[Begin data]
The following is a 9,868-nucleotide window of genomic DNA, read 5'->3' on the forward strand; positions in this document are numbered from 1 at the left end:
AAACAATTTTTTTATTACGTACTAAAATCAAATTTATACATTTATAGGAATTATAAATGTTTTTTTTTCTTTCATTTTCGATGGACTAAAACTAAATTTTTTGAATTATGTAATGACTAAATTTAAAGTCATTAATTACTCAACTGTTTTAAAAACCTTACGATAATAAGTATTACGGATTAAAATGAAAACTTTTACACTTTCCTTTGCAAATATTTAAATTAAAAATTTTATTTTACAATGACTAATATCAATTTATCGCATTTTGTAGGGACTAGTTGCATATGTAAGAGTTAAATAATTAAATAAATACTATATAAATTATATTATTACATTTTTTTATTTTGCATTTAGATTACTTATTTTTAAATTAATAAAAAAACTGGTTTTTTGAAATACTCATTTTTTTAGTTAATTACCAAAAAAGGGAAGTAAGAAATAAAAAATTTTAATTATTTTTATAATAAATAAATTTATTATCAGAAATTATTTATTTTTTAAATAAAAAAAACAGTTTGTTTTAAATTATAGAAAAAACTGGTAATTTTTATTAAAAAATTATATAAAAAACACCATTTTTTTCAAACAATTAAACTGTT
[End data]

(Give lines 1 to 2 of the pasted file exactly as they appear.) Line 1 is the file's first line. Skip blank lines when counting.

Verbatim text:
The following is a 9,868-nucleotide window of genomic DNA, read 5'->3' on the forward strand; positions in this document are numbered from 1 at the left end:
AAACAATTTTTTTATTACGTACTAAAATCAAATTTATACATTTATAGGAATTATAAATGTTTTTTTTTCTTTCATTTTCGATGGACTAAAACTAAATTTTTTGAATTATGTAATGACTAAATTTAAAGTCATTAATTACTCAACTGTTTTAAAAACCTTACGATAATAAGTATTACGGATTAAAATGAAAACTTTTACACTTTCCTTTGCAAATATTTAAATTAAAAATTTTATTTTACAATGACTAATATCAATTTATCGCATTTTGTAGGGACTAGTTGCATATGTAAGAGTTAAATAATTAAATAAATACTATATAAATTATATTATTACATTTTTTTATTTTGCATTTAGATTACTTATTTTTAAATTAATAAAAAAACTGGTTTTTTGAAATACTCATTTTTTTAGTTAATTACCAAAAAAGGGAAGTAAGAAATAAAAAATTTTAATTATTTTTATAATAAATAAATTTATTATCAGAAATTATTTATTTTTTAAATAAAAAAAACAGTTTGTTTTAAATTATAGAAAAAACTGGTAATTTTTATTAAAAAATTATATAAAAAACACCATTTTTTTCAAACAATTAAACTGTT